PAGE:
Maysles' first collaboration with his brother, a documentary on producer Joseph Levine titled "Showman," was shot after he left Drew & Associates in 1962, and completed in 1963. The brothers' next film, "The Beatles: The First U.S. Visit," fell into their laps the same year, when they got a call from Granada television inviting them to film the Beatles, who were arriving in New York in two hours. The following year the pair had another brush with major star power when United Artists hired them to film Marlon Brando's promotional tour for the 1965 film "Morituri."
"As we were filming we realized Brando was giving something entirely different from a promotional pitch, so we cut the footage into a film called 'Meet Marlon Brando,' " says Maysles of this riveting record of a Brando in full command of his gifts.
In the course of making their next film, "A Visit With Truman Capote," the brothers stumbled across the subject matter for the film Albert Maysles regards as their best work.
"After we finished the film with Truman, David had lunch with Joe Fox, who was Capote's editor at Random House, and Fox suggested we do a film on door-to-door salesmen. So we found four guys
selling Bibles door to door in New England and started filming them," says Maysles of the genesis of their 1968 film, "Salesman."
Though Maysles believes "Salesman" is their best film, their most widely seen film is probably "Gimme Shelter." A chronicle of a 1969 Rolling Stones concert at Altamont Speedway, "Gimme Shelter" includes footage of a Hells Angel, one of the group of bikers that had been put in charge of security, stabbing a concert-goer to death. In retrospect, this diabolical bacchanal seems to mark the moment when the utopian '60s began dissolving into darkness--and the brothers captured exactly that in this terrifying film.
"You get so caught up in what you're doing that you don't realize the danger, and we weren't as frightened as we should've been," recalls Maysles of being at the center of that hurricane.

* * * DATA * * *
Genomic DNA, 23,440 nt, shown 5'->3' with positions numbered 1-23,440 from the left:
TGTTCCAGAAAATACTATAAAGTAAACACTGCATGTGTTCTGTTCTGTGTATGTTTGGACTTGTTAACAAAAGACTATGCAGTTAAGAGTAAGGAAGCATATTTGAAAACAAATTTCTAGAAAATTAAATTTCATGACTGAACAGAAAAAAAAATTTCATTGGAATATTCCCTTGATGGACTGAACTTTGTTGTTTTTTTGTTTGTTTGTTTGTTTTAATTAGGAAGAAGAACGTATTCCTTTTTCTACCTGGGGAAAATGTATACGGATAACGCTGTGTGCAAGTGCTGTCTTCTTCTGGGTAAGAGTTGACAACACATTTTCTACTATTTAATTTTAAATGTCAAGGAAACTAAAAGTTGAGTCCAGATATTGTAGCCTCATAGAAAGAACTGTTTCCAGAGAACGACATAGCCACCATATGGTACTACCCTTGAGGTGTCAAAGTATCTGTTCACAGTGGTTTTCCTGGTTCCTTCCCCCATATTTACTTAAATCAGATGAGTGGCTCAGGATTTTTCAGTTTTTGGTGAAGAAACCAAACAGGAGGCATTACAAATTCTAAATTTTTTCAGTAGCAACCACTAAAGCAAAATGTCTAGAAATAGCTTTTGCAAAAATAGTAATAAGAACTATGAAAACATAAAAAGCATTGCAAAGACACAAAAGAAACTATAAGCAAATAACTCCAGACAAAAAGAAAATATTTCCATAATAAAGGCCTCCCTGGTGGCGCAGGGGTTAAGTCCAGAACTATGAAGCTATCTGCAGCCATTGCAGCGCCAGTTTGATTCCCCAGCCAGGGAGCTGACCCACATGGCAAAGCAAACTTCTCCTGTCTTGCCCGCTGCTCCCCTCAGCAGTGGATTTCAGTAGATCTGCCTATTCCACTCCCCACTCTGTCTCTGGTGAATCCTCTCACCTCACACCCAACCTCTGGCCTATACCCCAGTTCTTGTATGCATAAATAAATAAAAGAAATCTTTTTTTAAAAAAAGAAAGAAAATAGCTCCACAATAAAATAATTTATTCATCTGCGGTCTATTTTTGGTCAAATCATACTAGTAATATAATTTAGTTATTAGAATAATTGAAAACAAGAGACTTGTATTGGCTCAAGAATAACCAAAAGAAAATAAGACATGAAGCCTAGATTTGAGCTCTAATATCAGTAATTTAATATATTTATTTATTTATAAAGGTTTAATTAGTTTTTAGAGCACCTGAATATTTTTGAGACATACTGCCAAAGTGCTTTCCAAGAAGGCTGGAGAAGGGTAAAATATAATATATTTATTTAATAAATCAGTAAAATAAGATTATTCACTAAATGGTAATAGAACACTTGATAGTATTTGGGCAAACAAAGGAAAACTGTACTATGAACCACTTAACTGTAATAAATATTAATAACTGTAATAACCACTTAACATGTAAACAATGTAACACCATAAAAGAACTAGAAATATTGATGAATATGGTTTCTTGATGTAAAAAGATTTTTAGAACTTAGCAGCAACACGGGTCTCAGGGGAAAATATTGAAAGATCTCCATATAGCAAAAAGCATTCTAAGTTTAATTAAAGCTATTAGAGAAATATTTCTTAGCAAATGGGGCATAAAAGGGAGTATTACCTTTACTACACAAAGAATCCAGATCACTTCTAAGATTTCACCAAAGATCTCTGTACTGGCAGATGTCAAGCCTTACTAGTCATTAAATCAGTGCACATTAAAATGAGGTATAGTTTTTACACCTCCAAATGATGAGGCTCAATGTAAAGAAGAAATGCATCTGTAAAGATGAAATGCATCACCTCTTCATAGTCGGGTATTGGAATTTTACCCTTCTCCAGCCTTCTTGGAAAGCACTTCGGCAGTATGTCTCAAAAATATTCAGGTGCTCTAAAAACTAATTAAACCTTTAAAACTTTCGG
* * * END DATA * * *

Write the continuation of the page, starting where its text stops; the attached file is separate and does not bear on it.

Their next film, which was nominated for an Oscar in 1973, was on the artist Christo's "Valley Curtain." "Grey Gardens" occupied them until 1976. Then came two more films on Christo, and a pair of films on classical music. The partnership then ended with David Maysles' death from a stroke.
"After David's death Susan Froemke took on David's role and she's a fabulous partner," says Maysles. The filmmaker now lives in Manhattan with his wife, Gillian Walker, a family therapist. He has made documentaries about pianist Vladimir Horowitz, singer Jessye Norman, abortion, the hospice movement, and the building of the Getty Museum over the past decade.
"For the Getty film we went back and filmed every year for 12 years," says Maysles of "Concert of Wills: Making the Getty Center," which aired on HBO in December.
Maysles is now working with his team on a film about a black family in the Mississippi Delta.
"So many issues relevant to our lives surface in this film: education, the terrible pattern of men abandoning their families, welfare--they're all part of this story," says Maysles.
"Margaret Mead once said that the most important thing in the world was for people to find a common basis for understanding. Being an independent filmmaker, especially a documentarian, you've gotta be angry at the system, but I've never wanted to make films that were judgmental, and I distrust films where it's obvious the filmmaker was out to get somebody. The most essential thing in this, or any, endeavor is empathy."